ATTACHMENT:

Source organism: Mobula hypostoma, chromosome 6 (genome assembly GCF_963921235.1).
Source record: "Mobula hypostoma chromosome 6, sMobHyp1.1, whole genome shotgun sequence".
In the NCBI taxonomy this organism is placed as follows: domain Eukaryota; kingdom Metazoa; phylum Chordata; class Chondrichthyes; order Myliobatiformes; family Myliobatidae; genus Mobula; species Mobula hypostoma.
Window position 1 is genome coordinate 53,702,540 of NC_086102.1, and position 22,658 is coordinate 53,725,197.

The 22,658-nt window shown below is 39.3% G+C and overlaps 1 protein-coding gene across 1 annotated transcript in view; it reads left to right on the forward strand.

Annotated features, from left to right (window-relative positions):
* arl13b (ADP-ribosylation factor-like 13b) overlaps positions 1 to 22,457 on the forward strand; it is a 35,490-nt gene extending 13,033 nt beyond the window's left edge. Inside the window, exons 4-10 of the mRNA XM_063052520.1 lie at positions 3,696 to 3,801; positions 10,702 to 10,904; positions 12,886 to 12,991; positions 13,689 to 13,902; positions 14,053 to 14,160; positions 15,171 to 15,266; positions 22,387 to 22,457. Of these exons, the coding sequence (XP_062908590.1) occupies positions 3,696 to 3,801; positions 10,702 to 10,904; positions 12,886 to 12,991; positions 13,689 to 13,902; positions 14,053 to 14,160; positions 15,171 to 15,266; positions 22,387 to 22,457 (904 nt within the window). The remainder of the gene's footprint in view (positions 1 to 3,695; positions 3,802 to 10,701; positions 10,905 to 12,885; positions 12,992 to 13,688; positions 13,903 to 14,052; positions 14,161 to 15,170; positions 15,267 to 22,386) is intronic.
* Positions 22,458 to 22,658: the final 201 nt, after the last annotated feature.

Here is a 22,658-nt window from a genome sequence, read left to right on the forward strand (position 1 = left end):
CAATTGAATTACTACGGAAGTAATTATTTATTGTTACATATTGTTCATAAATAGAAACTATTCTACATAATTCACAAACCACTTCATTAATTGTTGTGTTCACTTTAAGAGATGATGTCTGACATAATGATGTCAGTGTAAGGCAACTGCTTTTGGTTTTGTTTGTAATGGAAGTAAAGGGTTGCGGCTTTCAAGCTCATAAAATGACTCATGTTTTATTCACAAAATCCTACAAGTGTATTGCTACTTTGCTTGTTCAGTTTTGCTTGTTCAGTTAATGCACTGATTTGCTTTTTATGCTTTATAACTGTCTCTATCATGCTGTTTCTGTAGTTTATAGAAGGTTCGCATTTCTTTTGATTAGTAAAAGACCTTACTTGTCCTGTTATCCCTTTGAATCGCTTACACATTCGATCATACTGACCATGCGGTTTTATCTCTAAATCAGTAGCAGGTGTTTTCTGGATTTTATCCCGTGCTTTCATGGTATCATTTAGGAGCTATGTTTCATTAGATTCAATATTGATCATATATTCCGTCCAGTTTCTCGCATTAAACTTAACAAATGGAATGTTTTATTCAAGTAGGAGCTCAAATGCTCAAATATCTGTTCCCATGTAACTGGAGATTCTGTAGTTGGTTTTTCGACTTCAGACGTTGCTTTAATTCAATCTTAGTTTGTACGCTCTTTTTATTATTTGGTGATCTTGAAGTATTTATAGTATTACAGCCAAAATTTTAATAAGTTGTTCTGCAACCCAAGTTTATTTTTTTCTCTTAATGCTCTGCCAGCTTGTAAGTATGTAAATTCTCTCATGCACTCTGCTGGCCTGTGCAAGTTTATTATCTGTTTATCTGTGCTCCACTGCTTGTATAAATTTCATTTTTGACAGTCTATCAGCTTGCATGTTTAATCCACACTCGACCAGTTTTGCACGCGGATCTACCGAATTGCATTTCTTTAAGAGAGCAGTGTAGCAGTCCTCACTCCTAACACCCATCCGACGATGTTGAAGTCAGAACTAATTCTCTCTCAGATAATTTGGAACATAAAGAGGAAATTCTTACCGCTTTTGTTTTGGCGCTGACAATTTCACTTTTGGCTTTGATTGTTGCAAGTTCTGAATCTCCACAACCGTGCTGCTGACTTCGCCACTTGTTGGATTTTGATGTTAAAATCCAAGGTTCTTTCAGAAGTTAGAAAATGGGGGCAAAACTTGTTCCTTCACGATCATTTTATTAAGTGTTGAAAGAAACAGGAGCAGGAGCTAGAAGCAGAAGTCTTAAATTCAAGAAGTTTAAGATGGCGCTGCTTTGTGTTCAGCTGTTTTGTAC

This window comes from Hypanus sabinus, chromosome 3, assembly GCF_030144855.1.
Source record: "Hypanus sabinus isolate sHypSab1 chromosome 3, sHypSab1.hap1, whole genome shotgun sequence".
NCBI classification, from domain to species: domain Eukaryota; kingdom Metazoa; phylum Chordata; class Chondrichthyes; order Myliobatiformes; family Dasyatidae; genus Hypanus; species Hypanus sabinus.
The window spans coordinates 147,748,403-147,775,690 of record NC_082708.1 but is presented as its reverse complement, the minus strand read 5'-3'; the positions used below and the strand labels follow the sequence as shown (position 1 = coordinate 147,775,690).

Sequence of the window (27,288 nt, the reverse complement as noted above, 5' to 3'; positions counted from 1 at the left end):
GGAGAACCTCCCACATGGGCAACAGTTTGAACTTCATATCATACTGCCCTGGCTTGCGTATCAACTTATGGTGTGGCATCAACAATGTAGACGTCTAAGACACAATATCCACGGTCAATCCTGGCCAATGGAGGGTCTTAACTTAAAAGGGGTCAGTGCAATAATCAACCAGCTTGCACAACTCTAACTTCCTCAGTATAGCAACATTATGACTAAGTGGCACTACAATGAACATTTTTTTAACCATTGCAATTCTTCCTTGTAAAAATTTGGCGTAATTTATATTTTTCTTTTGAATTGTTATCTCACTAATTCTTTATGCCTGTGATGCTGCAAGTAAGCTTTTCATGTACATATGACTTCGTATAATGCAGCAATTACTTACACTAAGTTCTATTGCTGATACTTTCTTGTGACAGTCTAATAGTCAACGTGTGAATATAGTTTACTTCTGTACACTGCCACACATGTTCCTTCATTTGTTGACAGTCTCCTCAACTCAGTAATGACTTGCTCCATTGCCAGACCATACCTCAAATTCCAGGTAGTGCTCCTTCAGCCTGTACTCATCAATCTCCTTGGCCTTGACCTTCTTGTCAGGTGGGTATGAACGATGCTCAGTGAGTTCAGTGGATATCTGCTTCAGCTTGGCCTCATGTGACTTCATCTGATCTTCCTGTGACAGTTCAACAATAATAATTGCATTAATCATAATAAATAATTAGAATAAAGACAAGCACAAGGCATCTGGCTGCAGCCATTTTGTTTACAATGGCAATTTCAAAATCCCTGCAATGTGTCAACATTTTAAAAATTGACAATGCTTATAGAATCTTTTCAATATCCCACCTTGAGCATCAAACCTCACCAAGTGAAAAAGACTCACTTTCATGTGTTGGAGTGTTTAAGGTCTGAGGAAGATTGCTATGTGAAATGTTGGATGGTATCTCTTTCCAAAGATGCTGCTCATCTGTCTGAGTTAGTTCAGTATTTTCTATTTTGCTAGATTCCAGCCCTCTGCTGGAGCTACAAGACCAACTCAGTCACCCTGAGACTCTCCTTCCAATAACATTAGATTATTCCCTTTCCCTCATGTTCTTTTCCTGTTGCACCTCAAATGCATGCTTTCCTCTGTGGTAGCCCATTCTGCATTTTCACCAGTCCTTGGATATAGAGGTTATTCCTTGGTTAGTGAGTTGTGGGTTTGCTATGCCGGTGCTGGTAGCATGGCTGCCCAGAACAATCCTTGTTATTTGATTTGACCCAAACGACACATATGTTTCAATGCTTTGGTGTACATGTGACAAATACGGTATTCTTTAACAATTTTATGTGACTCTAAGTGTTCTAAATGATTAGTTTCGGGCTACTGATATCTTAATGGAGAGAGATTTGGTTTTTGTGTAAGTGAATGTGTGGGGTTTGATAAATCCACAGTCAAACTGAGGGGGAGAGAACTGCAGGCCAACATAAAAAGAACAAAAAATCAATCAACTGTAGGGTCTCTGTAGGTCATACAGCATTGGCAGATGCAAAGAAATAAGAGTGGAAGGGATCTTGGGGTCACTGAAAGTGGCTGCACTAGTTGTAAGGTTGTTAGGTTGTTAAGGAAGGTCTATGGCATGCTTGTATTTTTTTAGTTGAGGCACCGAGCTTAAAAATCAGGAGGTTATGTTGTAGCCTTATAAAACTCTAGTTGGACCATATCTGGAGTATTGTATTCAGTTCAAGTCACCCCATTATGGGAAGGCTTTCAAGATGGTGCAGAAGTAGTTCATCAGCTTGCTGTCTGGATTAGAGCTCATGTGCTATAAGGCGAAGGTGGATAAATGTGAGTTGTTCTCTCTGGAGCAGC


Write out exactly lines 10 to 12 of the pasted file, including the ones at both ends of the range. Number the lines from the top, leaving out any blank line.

CAATTGAATTACTACGGAAGTAATTATTTATTGTTACATATTGTTCATAAATAGAAACTATTCTACATAATTCACAAACCACTTCATTAATTGTTGTGTTCACTTTAAGAGATGATGTCTGACATAATGATGTCAGTGTAAGGCAACTGCTTTTGGTTTTGTTTGTAATGGAAGTAAAGGGTTGCGGCTTTCAAGCTCATAAAATGACTCATGTTTTATTCACAAAATCCTACAAGTGTATTGCTACTTTGCTTGTTCAGTTTTGCTTGTTCAGTTAATGCACTGATTTGCTTTTTATGCTTTATAACTGTCTCTATCATGCTGTTTCTGTAGTTTATAGAAGGTTCGCATTTCTTTTGATTAGTAAAAGACCTTACTTGTCCTGTTATCCCTTTGAATCGCTTACACATTCGATCATACTGACCATGCGGTTTTATCTCTAAATCAGTAGCAGGTGTTTTCTGGATTTTATCCCGTGCTTTCATGGTATCATTTAGGAGCTATGTTTCATTAGATTCAATATTGATCATATATTCCGTCCAGTTTCTCGCATTAAACTTAACAAATGGAATGTTTTATTCAAGTAGGAGCTCAAATGCTCAAATATCTGTTCCCATGTAACTGGAGATTCTGTAGTTGGTTTTTCGACTTCAGACGTTGCTTTAATTCAATCTTAGTTTGTACGCTCTTTTTATTATTTGGTGATCTTGAAGTATTTATAGTATTACAGCCAAAATTTTAATAAGTTGTTCTGCAACCCAAGTTTATTTTTTTCTCTTAATGCTCTGCCAGCTTGTAAGTATGTAAATTCTCTCATGCACTCTGCTGGCCTGTGCAAGTTTATTATCTGTTTATCTGTGCTCCACTGCTTGTATAAATTTCATTTTTGACAGTCTATCAGCTTGCATGTTTAATCCACACTCGACCAGTTTTGCACGCGGATCTACCGAATTGCATTTCTTTAAGAGAGCAGTGTAGCAGTCCTCACTCCTAACACCCATCCGACGATGTTGAAGTCAGAACTAATTCTCTCTCAGATAATTTGGAACATAAAGAGGAAATTCTTACCGCTTTTGTTTTGGCGCTGACAATTTCACTTTTGGCTTTGATTGTTGCAAGTTCTGAATCTCCACAACCGTGCTGCTGACTTCGCCACTTGTTGGATTTTGATGTTAAAATCCAAGGTTCTTTCAGAAGTTAGAAAATGGGGGCAAAACTTGTTCCTTCACGATCATTTTATTAAGTGTTGAAAGAAACAGGAGCAGGAGCTAGAAGCAGAAGTCTTAAATTCAAGAAGTTTAAGATGGCGCTGCTTTGTGTTCAGCTGTTTTGTAC

This window comes from Hypanus sabinus, chromosome 3, assembly GCF_030144855.1.
Source record: "Hypanus sabinus isolate sHypSab1 chromosome 3, sHypSab1.hap1, whole genome shotgun sequence".